So, what if you see damage on your plants, but can’t tell who or what is doing it?

How to Locate Pests in the Garden

Finding and identifying pests can be tricky, especially insects. They’re really good at hiding! But if you look closely enough and do some research, you can usually figure it out.

Here are some tips to help you find the pests in your garden:

Be a detective –  inspect those plants, regularly and closely!

  • Lightly sift through the top layer of soil around the base of a plant. Many critters hide close by, but out of sight. Cutworms and pillbugs are especially good at this.
  • Flip over debris on the garden soil surface, such as fallen leaves or rotting bits of wood. Many pests like to congregate there during the daytime.
  • Look closely at the underside of leaves, and frequently. That is where many pests like to hang out, or lay their eggs. Aphids, caterpillars, whitefly, and squash bugs often gather on the underside of leaves.
  • Check among the very center, newest growth on a plant. This particularly applies to greens like swiss chard, kale or collards. Aphids love to cluster on the new tender curled leaves in the middle of a head of leafy greens.
  • Also inspect along the ribs of the stems. Cabbage worms and other caterpillars often lay straight along the center rib of a stem, such as on a leaf of kale, perfectly disguised among it. It can be easy to miss them at first glance!
  • Watch out for poop! Caterpillars in particular are prone for leaving behind little presents. These appear as little black or green specks on the leaves. The bigger the caterpillar, the bigger the poo. If you see a dusting of poop, a caterpillar (or other insect) can’t be too far off! Use poop to narrow down your hunt.
  • If you see holes in your leaves, check the leaf area immediately around the hole. Again, especially on the underside of the leaf. The pest may still be right around the border of the hole, munching away. Cabbage worms are notorious for this, and you can squish them right then and there!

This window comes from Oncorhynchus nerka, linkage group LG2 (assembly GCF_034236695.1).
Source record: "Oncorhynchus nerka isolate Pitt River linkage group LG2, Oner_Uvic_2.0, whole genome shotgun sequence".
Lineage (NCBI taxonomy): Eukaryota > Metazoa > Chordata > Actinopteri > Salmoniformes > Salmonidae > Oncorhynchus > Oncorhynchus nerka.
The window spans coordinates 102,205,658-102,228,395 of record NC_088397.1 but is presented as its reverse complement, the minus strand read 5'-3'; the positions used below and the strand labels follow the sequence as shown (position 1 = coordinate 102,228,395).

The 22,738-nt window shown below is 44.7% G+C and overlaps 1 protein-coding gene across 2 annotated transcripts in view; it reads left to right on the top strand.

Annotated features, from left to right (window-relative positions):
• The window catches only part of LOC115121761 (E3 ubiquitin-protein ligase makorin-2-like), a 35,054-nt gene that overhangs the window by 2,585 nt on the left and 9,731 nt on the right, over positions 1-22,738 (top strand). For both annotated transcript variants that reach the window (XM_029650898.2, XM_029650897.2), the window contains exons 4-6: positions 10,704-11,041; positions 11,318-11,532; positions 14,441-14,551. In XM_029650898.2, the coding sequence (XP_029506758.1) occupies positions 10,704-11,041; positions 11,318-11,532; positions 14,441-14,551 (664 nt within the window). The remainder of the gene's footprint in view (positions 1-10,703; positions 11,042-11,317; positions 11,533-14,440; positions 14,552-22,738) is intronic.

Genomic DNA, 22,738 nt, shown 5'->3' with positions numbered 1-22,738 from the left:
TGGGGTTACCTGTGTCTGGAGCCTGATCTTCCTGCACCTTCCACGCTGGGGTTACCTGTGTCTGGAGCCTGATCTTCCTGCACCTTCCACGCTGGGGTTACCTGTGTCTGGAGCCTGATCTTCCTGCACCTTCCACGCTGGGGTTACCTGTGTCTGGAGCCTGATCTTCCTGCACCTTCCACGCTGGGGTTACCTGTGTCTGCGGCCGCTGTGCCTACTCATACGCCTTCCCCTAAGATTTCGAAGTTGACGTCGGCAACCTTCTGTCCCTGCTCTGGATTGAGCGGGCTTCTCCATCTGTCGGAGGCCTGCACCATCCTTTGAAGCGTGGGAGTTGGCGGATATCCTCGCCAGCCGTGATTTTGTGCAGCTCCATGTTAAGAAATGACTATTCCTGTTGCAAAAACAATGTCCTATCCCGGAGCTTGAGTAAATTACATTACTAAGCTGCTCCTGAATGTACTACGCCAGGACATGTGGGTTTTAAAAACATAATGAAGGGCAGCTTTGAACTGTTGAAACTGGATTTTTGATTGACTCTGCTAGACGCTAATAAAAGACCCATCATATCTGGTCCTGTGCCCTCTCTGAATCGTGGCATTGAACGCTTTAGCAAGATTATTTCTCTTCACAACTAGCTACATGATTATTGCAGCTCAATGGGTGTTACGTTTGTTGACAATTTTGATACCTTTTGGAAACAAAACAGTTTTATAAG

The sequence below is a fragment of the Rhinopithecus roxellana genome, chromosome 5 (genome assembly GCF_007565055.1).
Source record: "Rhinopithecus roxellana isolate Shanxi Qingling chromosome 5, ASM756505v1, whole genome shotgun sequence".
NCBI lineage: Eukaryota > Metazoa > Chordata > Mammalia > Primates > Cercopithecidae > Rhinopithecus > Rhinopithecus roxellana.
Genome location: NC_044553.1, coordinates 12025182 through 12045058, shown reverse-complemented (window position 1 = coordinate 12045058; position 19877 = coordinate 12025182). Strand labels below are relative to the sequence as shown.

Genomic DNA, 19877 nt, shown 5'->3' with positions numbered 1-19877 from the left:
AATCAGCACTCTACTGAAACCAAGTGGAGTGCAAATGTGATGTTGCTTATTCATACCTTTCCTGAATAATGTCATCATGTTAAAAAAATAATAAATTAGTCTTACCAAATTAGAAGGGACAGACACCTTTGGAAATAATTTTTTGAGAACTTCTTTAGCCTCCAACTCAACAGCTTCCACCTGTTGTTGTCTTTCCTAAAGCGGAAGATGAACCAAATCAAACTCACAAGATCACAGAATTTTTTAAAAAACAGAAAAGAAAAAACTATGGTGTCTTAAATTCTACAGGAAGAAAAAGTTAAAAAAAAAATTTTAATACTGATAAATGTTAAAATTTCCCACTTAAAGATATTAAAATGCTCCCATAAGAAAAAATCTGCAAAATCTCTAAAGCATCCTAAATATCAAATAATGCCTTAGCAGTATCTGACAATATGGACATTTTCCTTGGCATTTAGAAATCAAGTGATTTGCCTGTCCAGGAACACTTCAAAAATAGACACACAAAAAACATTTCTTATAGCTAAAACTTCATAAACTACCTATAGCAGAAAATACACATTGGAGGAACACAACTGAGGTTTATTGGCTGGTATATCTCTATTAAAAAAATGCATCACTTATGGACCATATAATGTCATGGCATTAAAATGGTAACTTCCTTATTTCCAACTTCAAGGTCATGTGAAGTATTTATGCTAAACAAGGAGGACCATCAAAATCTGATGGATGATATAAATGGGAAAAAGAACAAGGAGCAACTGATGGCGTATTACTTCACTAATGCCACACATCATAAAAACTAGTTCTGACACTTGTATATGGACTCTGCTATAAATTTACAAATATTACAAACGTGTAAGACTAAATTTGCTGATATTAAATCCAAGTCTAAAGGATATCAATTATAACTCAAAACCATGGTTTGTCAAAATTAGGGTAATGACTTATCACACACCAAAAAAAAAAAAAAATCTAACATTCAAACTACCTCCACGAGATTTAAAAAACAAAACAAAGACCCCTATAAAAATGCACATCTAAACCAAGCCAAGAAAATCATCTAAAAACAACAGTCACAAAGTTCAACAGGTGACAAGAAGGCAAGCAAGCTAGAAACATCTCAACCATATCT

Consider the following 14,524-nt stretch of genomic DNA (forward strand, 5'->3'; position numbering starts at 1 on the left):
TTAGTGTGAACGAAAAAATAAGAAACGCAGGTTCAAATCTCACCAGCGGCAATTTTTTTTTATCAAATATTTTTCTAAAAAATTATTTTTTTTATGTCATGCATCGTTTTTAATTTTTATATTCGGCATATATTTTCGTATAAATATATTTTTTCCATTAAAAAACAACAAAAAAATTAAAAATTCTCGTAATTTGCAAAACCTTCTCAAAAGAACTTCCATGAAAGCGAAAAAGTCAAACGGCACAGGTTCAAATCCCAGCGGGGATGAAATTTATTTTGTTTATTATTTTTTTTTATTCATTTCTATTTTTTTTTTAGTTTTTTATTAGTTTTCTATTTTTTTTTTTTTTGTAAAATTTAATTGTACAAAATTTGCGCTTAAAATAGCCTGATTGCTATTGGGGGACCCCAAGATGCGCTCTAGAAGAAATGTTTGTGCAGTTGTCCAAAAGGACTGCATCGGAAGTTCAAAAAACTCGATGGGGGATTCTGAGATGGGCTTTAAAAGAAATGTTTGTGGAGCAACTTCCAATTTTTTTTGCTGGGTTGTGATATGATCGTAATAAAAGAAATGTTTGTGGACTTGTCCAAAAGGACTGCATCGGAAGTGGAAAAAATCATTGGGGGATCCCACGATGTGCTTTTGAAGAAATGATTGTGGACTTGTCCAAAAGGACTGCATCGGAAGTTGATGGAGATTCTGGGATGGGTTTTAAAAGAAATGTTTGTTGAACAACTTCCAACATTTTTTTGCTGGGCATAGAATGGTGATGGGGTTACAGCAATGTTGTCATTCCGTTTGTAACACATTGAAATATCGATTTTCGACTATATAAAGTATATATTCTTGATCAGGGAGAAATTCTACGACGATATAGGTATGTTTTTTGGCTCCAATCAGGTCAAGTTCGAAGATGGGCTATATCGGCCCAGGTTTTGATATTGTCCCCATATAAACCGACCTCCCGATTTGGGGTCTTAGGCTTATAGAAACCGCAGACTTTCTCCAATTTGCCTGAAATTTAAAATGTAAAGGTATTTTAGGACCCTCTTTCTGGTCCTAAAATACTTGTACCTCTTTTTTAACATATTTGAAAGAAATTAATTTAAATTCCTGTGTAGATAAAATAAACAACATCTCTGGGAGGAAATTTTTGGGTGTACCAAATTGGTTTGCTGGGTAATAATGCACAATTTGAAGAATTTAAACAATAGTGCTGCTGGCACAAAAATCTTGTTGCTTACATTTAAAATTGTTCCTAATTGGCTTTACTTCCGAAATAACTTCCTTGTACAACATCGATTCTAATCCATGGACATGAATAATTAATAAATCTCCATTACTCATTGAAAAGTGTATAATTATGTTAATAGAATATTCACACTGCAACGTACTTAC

A fat cabbage worm was found nestled among the centermost tender leaves of this large head of otherwise healthy-looking collard greens. There is a lot of black dots of poop around it too.
Look at all that poop! A fat cabbage worm was found nestled among the centermost tender leaves of this large head of otherwise healthy-looking collard greens. Looking straight in from above, it was invisible. Chicken snack!

Check the garden at various times and conditions

Do your detective work at different times of day to see who is around. This includes going out into the garden in the dark with a flashlight! Different pests are active in various conditions and times, and many are nocturnal. Some are most active after a rain or a good watering. I’m not suggesting that you need to be out on the prowl in the garden 24/7. Yet if you’re noticing problems, definitely go take a look at night – you may be astonished at what you find.

For example, we have spotted hundreds of pill bugs or dozens of snails that were impossible to find during the day! They came out in droves at night, and were incredibly easy to manually round up and dispose of in large numbers. Check out the photo in the snail section below to see what I mean! Repeat this for several nights in a row if you have a big problem on your hands.

Think critically

If there are holes in the middle of your plant leaves, it is safe to assume there probably is a chewing insect at work. On the other hand, if there are ragged rips and tears around the outside edges of the leaves only, or if a large plant experiences significant damage in just one night, it is more likely the work of wild birds, opossums, rats, squirrels, deer, or similar large vertebrate pests.